Azure Security Center non-encrypted virtual machine alerts

There are a number of security measures you want to take when deploying virtual machines in any public (and private) Infrastructure as a Service (IaaS) solution.

Some of these include:


  • Hardening the guest operating system
  • Enabling and configuring a host-based firewall and IDS
  • Configuring the appropriate user accounts and removing or disabling default accounts
  • Removing or disabling unnecessary services
  • And more…

That list should look pretty familiar, since it’s what we’ve done with on-premises physical and virtual machines for years. One thing not on that list is encrypting operating system and data disks. While this is something that we should do on-premises, it’s not always seen as imperative because we trust our on-premises systems (maybe a little too much?).

We realize that security is a concern in public cloud deployments, so you are more likely going to implement extra security measures. One of those security measures is encrypting the operating system and data disks in the Azure Virtual Machines.

The question is – how do you know if your Azure Virtual Machines are encrypted? Is there an easy way for you to visually determine what Azure Virtual Machines are encrypted and which are not encrypted?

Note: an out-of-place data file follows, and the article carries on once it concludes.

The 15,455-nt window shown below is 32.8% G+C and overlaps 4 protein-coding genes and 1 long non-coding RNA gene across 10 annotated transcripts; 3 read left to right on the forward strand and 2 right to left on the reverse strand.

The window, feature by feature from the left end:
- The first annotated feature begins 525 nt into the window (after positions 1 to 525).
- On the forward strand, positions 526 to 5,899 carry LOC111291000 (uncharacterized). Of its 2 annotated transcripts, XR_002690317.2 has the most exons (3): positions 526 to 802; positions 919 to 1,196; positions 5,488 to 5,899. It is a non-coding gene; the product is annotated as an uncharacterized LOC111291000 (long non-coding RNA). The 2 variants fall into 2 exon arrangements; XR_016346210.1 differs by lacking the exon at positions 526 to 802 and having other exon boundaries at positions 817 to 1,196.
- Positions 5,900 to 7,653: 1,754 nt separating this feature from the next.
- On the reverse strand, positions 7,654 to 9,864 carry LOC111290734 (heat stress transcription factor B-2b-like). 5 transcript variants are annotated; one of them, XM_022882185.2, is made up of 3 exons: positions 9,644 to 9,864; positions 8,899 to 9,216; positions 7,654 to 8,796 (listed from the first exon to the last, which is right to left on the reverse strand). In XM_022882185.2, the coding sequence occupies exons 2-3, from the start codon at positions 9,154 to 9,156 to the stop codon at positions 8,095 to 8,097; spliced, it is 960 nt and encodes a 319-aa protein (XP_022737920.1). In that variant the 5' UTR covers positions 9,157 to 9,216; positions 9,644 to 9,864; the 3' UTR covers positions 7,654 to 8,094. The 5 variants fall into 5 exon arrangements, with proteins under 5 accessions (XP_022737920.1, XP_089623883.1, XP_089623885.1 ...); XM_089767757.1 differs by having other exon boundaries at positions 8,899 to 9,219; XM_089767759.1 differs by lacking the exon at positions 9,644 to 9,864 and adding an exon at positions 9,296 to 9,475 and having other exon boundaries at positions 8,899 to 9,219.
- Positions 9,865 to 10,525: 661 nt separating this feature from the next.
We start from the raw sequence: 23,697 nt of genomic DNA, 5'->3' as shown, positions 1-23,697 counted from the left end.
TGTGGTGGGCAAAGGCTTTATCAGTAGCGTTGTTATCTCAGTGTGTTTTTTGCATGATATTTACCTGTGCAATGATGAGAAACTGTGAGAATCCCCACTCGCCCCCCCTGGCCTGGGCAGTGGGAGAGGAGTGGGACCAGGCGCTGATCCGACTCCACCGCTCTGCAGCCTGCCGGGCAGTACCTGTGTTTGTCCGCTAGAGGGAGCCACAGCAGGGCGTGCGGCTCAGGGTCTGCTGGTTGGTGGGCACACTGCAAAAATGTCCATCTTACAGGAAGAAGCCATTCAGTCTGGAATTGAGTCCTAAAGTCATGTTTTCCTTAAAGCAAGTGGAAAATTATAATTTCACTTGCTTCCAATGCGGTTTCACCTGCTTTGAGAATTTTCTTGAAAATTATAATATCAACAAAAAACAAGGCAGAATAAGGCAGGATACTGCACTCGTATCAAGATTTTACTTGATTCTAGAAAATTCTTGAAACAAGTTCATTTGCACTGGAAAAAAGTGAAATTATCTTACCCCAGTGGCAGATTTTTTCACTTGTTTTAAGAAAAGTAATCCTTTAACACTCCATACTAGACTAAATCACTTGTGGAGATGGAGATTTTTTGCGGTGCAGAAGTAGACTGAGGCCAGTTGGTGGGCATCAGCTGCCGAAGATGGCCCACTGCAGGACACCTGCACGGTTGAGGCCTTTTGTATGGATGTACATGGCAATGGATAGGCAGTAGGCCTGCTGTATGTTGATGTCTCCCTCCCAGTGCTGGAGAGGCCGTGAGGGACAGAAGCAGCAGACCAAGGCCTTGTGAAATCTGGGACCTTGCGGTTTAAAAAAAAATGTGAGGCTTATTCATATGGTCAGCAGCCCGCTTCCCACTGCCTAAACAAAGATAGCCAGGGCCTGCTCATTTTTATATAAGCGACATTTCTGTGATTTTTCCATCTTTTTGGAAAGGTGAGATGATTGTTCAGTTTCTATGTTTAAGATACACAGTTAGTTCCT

YES. The answer is Azure Security Center.

When you use Azure Security Center, you can easily see which virtual machines are unencrypted and you are alerted to that fact. Just check out the figure below.


Encrypting virtual machines is easy. If you’re new to Azure and Azure PowerShell, we have a simple script that you can use to encrypt your virtual machines. The article Encrypt an Azure Virtual Machine walks you step-by-step and assumes that you know nothing about PowerShell or scripting. If you’re an accomplished PowerShell pro or programmer, then you might want to flex your command line muscles by reading the Azure Disk Encryption white paper and customizing your encryption.

Learn more about Azure Security Center by heading over to the Azure Security Center documentation hub – and make sure to keep a close eye on the Azure Security and Compliance blog!



Tom Shinder
Program Manager, Azure Security
@tshinder | Facebook | LinkedIn | Email | Web | Bing me! | GOOG me!


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